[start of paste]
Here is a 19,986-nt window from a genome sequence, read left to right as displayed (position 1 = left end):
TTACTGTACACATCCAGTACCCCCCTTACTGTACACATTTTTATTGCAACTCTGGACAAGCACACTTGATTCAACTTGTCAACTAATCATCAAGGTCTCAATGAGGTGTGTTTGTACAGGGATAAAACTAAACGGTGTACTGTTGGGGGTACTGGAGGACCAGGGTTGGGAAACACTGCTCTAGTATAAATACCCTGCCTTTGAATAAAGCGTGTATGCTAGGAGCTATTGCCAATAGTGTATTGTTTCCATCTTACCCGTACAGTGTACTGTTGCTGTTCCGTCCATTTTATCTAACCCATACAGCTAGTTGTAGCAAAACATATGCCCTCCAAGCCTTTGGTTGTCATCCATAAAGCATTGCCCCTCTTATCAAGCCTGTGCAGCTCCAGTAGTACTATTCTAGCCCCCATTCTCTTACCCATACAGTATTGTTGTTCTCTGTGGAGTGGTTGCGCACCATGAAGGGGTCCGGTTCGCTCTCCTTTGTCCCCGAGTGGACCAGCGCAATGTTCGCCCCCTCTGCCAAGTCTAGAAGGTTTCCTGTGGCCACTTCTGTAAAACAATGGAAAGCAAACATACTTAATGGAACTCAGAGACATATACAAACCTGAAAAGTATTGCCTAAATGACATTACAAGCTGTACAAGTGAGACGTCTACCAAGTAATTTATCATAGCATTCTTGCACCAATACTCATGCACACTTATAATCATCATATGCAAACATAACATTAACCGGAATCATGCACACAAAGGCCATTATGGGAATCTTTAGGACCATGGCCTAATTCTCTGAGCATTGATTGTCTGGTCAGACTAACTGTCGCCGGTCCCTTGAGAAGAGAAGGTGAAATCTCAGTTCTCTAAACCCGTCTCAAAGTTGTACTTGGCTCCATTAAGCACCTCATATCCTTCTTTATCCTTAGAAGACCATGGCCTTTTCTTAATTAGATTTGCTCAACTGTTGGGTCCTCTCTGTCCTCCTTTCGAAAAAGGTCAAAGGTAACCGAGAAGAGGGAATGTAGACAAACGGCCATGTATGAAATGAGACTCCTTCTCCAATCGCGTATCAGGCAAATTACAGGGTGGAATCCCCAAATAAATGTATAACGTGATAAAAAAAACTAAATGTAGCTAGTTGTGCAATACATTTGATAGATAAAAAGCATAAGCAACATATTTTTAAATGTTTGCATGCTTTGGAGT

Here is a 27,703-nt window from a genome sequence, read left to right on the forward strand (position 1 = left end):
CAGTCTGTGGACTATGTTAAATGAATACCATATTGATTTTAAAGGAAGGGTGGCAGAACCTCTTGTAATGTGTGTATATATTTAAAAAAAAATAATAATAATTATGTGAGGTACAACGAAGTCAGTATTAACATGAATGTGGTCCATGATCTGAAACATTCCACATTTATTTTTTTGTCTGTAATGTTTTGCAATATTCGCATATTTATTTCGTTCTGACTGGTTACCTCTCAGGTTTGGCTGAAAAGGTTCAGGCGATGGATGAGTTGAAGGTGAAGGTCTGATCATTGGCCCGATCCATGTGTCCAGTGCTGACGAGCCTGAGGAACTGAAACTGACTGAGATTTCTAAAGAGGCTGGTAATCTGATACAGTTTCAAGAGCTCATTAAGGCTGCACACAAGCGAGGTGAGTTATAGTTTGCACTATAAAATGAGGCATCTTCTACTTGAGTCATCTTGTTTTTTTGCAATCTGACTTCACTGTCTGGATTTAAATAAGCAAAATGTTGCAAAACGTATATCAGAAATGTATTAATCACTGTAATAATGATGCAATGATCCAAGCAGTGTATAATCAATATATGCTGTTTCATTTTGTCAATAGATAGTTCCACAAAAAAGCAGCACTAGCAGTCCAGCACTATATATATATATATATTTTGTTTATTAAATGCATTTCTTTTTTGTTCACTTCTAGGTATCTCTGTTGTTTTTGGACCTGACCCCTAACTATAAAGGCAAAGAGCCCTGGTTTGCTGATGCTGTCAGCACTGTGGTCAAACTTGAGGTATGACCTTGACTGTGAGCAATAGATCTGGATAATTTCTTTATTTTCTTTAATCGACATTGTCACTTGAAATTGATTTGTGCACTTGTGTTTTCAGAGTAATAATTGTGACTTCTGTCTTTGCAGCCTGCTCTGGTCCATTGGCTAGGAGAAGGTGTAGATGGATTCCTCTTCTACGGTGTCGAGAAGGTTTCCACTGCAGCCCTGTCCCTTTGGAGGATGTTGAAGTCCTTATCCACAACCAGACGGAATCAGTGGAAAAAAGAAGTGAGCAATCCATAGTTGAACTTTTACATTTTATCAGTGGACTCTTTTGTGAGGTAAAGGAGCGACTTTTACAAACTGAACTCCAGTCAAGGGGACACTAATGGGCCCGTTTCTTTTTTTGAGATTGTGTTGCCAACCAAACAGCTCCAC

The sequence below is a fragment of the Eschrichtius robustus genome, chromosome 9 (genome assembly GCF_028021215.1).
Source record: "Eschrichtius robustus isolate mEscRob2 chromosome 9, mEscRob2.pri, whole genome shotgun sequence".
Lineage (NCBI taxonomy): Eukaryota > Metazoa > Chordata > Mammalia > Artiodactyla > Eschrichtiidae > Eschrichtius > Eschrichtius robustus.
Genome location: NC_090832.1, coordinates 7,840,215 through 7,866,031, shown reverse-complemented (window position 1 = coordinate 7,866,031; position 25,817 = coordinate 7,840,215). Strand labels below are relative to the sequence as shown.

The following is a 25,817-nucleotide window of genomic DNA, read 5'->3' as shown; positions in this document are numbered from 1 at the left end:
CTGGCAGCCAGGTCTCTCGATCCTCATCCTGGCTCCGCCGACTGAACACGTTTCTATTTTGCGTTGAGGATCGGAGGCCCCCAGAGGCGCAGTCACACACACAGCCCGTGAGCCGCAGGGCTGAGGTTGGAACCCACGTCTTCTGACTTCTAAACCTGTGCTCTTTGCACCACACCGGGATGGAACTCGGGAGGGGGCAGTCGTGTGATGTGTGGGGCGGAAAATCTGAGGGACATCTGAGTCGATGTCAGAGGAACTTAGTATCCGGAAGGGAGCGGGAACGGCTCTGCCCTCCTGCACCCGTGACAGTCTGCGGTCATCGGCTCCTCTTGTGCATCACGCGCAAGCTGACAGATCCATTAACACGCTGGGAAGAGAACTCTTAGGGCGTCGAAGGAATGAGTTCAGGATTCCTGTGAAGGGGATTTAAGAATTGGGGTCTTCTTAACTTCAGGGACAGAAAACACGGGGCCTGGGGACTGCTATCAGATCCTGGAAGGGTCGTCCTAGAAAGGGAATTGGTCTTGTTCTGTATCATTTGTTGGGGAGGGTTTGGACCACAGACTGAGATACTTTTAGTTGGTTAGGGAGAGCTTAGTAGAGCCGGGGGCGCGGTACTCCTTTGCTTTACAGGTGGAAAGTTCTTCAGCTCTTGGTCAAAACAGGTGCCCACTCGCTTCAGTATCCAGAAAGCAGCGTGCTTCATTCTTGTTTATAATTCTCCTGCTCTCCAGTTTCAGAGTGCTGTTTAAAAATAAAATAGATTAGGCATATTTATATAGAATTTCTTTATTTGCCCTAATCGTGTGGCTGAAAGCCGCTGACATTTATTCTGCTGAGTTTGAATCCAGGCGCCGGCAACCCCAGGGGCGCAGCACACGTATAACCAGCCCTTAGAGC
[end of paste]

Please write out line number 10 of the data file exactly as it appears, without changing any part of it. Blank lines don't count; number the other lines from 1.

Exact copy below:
CTGGCAGCCAGGTCTCTCGATCCTCATCCTGGCTCCGCCGACTGAACACGTTTCTATTTTGCGTTGAGGATCGGAGGCCCCCAGAGGCGCAGTCACACACACAGCCCGTGAGCCGCAGGGCTGAGGTTGGAACCCACGTCTTCTGACTTCTAAACCTGTGCTCTTTGCACCACACCGGGATGGAACTCGGGAGGGGGCAGTCGTGTGATGTGTGGGGCGGAAAATCTGAGGGACATCTGAGTCGATGTCAGAGGAACTTAGTATCCGGAAGGGAGCGGGAACGGCTCTGCCCTCCTGCACCCGTGACAGTCTGCGGTCATCGGCTCCTCTTGTGCATCACGCGCAAGCTGACAGATCCATTAACACGCTGGGAAGAGAACTCTTAGGGCGTCGAAGGAATGAGTTCAGGATTCCTGTGAAGGGGATTTAAGAATTGGGGTCTTCTTAACTTCAGGGACAGAAAACACGGGGCCTGGGGACTGCTATCAGATCCTGGAAGGGTCGTCCTAGAAAGGGAATTGGTCTTGTTCTGTATCATTTGTTGGGGAGGGTTTGGACCACAGACTGAGATACTTTTAGTTGGTTAGGGAGAGCTTAGTAGAGCCGGGGGCGCGGTACTCCTTTGCTTTACAGGTGGAAAGTTCTTCAGCTCTTGGTCAAAACAGGTGCCCACTCGCTTCAGTATCCAGAAAGCAGCGTGCTTCATTCTTGTTTATAATTCTCCTGCTCTCCAGTTTCAGAGTGCTGTTTAAAAATAAAATAGATTAGGCATATTTATATAGAATTTCTTTATTTGCCCTAATCGTGTGGCTGAAAGCCGCTGACATTTATTCTGCTGAGTTTGAATCCAGGCGCCGGCAACCCCAGGGGCGCAGCACACGTATAACCAGCCCTTAGAGC